Japanese Artist inspired by L.S. Lowry: Japanese context of Northern England
Lee Jay Walker
Modern Tokyo Times
The contemporary Japanese artist, Sawako Utsumi, is deeply moved by the art of L.S. Lowry (original below). Indeed, several art pieces done by Utsumi relate to playing on certain Japanese themes while focusing on the original. Therefore, in her recent art piece titled “Lowry in Japanese color, space, and time,” a more openly Japanese context is added to a greater degree.
This notably applies to space, time, and clarity that are equally visible within Japanese gardens. Equally, certain areas related to quaint angles of Buddhism in the land of the rising sun relate to the importance of space and time. Hence, Utsumi reawakens a sense of her own cultural identity within the original by Lowry that is set in industrial northern England.
All of a sudden, the industrial landscape turns into a scene that exemplifies a natural flow that isn’t constrained by limited space. In other words, the children playing now seem more liberated and at ease in the new environment that is colorful, clean, and not constrained by railings or negative aspects related to industrial northern England.
Equally, the distant industrial angle and gloomy skyline is now transferred by closeness and a sky that equates to freedom. Of course, each individual will see different things and others will see nothing. Yet, for Utsumi, this matters not one jot, providing one other soul connects to her art in a meaningful way that complements the original – while acknowledging the huge transformation based on art, different cultures, and the intentions of Utsumi.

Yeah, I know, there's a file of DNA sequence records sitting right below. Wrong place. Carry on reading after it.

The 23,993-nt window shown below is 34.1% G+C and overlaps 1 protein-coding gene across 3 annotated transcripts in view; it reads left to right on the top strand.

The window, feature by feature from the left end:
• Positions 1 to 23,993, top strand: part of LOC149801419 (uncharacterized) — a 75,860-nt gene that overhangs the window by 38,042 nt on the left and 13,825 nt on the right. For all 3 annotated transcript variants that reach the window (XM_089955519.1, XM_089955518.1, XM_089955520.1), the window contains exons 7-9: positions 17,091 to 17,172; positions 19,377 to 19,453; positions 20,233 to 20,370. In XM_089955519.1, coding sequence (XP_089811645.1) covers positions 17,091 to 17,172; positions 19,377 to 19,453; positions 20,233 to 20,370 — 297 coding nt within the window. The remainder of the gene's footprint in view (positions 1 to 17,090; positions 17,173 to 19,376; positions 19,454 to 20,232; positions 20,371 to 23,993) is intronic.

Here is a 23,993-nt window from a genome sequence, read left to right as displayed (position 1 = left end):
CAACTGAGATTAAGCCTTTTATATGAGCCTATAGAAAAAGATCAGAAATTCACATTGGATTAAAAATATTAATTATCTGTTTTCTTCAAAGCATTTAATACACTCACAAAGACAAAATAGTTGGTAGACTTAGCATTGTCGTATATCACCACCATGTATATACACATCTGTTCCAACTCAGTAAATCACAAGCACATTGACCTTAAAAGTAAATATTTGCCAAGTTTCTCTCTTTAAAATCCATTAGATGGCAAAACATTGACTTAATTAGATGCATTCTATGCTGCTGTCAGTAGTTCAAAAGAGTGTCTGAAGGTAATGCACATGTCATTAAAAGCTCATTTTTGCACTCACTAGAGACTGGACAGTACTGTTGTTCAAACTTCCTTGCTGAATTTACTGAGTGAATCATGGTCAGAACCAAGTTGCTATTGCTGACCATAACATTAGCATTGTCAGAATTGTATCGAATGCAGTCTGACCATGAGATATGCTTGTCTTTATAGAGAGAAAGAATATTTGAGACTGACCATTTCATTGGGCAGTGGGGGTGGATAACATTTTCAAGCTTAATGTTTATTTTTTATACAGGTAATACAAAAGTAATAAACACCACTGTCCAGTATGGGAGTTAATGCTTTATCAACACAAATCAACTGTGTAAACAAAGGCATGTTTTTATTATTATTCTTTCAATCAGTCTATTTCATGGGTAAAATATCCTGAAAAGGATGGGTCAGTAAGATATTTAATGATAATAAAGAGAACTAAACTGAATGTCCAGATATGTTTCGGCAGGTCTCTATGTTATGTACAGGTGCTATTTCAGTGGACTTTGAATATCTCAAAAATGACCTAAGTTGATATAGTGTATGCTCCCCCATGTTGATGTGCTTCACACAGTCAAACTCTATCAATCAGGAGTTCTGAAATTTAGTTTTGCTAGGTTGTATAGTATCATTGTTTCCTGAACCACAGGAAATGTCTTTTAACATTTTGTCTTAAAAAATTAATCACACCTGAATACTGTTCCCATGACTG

In another article, I state, “Hence, the contemporary Japanese artist Utsumi is focusing on individuality, new forces based on the color that will soon emerge, and people content in their natural surroundings. This focus works a treat because old northern England now becomes innovative once more. After all, the Industrial Revolution and modernizing forces came from the same rich history of northern England.”
The freedom related to the children playing in the art piece titled “Lowry in Japanese color, space, and time,” suddenly alters the notion of struggle and limited ambitions based on the daily grind of life. Instead, the colors of the houses relate to new freedoms and defeating the limited opportunities that generations of working-class people face in industrial cities all over the world.
BELOW IS A NEW BOOK BASED ON THE ART OF SAWAKO UTSUMI
Book Review: Sawako Utsumi and her Kindred Spirit
European and Japanese Art: Buddhism, Christianity, Landscapes, Rinpa, Shintoism, Ukiyo-e, and Dutch Masters
http://www.lulu.com/shop/lee-jay-walker/sawako-utsumi-and-her-kindred-spirit/paperback/product-22830732.html – Please click on to order the book.
http://fineartamerica.com/profiles/sawako-utsumi.html – Sawako Utsumi and where you can buy her art, postcards, bags, and other products. Also, individuals can contact her for individual requests.
http://sawakoart.com – Sawako Utsumi personal website
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